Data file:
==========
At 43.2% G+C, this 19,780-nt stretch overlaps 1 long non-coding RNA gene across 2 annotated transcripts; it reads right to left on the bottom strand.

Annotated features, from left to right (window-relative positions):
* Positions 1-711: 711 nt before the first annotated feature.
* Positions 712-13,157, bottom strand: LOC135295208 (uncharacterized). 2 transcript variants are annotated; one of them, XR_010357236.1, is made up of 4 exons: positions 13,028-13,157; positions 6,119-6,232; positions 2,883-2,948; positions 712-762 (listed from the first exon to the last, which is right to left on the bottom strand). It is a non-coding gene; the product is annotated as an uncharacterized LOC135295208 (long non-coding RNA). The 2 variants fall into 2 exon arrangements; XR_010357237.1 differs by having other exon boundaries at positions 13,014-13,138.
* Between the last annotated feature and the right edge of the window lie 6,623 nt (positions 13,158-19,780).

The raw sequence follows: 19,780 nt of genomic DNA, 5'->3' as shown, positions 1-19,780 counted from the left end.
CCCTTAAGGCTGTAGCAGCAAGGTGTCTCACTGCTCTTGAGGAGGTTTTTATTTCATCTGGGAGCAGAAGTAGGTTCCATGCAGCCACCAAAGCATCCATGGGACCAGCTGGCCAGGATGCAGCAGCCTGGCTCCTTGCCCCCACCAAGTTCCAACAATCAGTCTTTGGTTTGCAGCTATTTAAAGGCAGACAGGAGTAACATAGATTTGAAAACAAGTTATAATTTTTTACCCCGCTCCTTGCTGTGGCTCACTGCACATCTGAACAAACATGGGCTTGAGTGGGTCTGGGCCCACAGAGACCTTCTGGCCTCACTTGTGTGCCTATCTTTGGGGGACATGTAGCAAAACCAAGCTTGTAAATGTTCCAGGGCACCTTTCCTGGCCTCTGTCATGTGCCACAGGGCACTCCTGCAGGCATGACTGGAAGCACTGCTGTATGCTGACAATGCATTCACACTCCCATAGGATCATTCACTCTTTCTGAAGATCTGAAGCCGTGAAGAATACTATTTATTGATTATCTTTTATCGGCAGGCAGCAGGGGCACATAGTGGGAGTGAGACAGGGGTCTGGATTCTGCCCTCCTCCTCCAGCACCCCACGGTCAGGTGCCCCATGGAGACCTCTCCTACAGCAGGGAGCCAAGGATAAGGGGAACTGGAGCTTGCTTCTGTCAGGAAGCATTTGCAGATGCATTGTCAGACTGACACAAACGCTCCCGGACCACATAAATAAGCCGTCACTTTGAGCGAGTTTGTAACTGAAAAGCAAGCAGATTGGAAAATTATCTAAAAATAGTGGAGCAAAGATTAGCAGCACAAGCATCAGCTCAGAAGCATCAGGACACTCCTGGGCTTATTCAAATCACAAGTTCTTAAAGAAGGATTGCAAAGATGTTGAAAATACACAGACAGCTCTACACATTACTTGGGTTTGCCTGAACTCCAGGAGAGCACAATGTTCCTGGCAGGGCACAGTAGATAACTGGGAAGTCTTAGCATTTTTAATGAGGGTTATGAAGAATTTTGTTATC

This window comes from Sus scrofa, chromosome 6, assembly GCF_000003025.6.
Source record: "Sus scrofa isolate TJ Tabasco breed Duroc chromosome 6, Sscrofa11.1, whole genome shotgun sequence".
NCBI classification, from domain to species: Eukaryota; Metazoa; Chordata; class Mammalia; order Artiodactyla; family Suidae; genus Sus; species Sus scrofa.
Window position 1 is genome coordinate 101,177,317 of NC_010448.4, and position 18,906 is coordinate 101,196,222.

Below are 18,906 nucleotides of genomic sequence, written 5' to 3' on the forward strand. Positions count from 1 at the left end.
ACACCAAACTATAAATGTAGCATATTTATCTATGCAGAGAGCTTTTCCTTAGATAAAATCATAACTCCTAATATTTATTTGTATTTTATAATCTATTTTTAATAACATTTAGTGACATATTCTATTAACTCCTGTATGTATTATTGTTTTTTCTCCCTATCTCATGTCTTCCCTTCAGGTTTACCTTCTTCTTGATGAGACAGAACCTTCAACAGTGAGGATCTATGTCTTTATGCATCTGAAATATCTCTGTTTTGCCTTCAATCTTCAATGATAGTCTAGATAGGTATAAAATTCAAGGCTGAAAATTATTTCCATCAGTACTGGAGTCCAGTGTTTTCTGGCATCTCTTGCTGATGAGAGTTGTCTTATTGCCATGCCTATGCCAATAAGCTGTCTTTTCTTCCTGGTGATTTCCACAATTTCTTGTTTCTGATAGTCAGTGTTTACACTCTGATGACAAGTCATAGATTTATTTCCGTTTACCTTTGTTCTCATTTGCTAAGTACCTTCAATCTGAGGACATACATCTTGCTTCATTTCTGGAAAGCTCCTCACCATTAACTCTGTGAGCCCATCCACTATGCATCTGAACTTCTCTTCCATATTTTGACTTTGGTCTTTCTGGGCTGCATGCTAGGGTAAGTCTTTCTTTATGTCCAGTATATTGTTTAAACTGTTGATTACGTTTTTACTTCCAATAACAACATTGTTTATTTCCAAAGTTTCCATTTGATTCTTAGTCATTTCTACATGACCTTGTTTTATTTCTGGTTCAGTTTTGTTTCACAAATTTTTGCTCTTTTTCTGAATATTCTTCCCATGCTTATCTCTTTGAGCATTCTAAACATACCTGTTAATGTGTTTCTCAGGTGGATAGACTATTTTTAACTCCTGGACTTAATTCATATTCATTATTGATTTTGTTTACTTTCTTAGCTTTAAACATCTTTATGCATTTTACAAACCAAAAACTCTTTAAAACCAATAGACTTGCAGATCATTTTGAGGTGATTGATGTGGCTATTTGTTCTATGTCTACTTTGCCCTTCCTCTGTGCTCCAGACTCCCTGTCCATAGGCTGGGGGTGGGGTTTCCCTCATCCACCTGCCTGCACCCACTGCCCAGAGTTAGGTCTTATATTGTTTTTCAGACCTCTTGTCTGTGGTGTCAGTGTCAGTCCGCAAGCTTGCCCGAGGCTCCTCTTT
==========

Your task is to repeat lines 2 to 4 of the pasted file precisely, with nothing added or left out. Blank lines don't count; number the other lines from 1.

Annotated features, from left to right (window-relative positions):
* Positions 1-711: 711 nt before the first annotated feature.
* Positions 712-13,157, bottom strand: LOC135295208 (uncharacterized). 2 transcript variants are annotated; one of them, XR_010357236.1, is made up of 4 exons: positions 13,028-13,157; positions 6,119-6,232; positions 2,883-2,948; positions 712-762 (listed from the first exon to the last, which is right to left on the bottom strand). It is a non-coding gene; the product is annotated as an uncharacterized LOC135295208 (long non-coding RNA). The 2 variants fall into 2 exon arrangements; XR_010357237.1 differs by having other exon boundaries at positions 13,014-13,138.